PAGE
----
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McKnight nearly blinded by the lights

September 17, 2008|Gary Klein and David Wharton | Times Staff Writers

The big stage did not bother USC running back Joe McKnight.

But the bright lights of the Coliseum did.

A migraine that forced the sophomore to leave during the second half of the top-ranked Trojans' 35-3 victory over Ohio State came on after he looked into the stadium lights, McKnight said Tuesday.

"That was my first time ever getting migraines," said McKnight, who was held out of practice.

McKnight felt pain in his eyes at the start of Saturday's game and it worsened as the game progressed. McKnight said the condition did not result from a tackle or hit.

"I don't even think I got hit in that game," said McKnight, who rushed for 105 yards in 12 carries.

McKnight continued to feel pain Sunday and Monday, but said he was better Tuesday and hoped to practice today.

"They're going to make sure they test him and check him out," Coach Pete Carroll said. "He was light sensitive early on and then it got really intense. I don't know what that means for the future."

NCAA rules forbid the use of tinted eye shields in games.

Court date

Cornerback Shareece Wright, who did not practice because of neck soreness, is scheduled to be arraigned today in San Bernardino County Superior Court for felony resisting a police officer.

The charge resulted from an incident at a party in Colton during the Trojans' bye week.

Carroll has said he would decide what action, if any, he might take later this week.

Asked if he was concerned he might be suspended, Wright said, "We'll see. I don't know what Coach Carroll is going to say. He'll do the right thing."

Practice debut

Freshmen Nick Perry and Curtis McNeal practiced for the first time since being cleared by the NCAA on Friday.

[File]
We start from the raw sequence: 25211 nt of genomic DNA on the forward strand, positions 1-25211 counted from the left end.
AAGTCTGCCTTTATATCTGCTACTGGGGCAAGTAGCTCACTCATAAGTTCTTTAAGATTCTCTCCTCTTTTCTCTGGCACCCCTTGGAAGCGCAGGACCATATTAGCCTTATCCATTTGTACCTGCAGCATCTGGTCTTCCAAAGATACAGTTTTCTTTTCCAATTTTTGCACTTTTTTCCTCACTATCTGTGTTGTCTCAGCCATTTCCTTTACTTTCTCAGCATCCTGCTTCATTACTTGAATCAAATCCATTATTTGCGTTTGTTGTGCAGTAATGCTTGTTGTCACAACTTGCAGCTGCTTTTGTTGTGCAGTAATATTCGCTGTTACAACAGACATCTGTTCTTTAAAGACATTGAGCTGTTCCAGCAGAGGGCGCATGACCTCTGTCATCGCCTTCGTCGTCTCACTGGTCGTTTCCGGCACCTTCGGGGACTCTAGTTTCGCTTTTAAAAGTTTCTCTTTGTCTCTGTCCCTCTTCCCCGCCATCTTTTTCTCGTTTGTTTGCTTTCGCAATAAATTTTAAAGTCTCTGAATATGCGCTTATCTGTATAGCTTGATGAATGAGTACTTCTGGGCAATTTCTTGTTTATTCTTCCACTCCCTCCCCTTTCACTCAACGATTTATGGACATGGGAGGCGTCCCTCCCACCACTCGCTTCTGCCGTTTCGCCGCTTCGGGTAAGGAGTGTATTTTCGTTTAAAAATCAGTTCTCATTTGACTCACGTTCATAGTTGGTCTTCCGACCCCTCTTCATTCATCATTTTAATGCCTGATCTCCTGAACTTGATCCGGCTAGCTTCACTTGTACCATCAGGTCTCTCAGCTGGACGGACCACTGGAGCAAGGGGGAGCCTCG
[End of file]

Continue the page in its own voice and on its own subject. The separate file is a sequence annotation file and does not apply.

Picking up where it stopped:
Perry, 6 feet 3 and 240 pounds, had 36 sacks as a defensive lineman during his senior season at King High in Detroit, but practiced at strong-side linebacker for the Trojans.

McNeal, 5-8, 180, averaged 10.3 yards a carry last season at Venice High. He worked as a running back and kick returner Tuesday.

"We just wanted to get them enough plays, just to see them . . . but not to wear them out," Carroll said.

Moral support

Carroll said he has spoken with former offensive coordinator Lane Kiffin, who, according to news reports, is in danger of losing his job as Oakland Raiders coach. "I'm just continuing to support him," Carroll said.

Though the Raiders defeated the Kansas City Chiefs on Sunday, Kiffin fielded more questions about his employment status this week.

"All the rest of that stuff is really so counterproductive to be talking about it and answering questions," Carroll said. "He sounded like he did a good job, business as usual."

Carroll said he understood the allure of an NFL coaching job, but said the pro game can be difficult with its mix of coaches, general managers and owners, "particularly with the enormous egos involved." He called his switch to college "a breath of fresh air.

"The kids are all young, they're all eager, ready to go, and you have tremendous control," he said. "That's my whole thing. I do better when I have full control and I don't have to match a philosophy with someone else's."

Quick kicks

Defensive end Kyle Moore (back) and receiver Damian Williams (ankle) were among several players held out of practice. . . . After reviewing tape of the Ohio State game, quarterback Mark Sanchez said he needed to work on "a couple accuracy things," getting rid of the ball quicker and snap counts when players are in motion.


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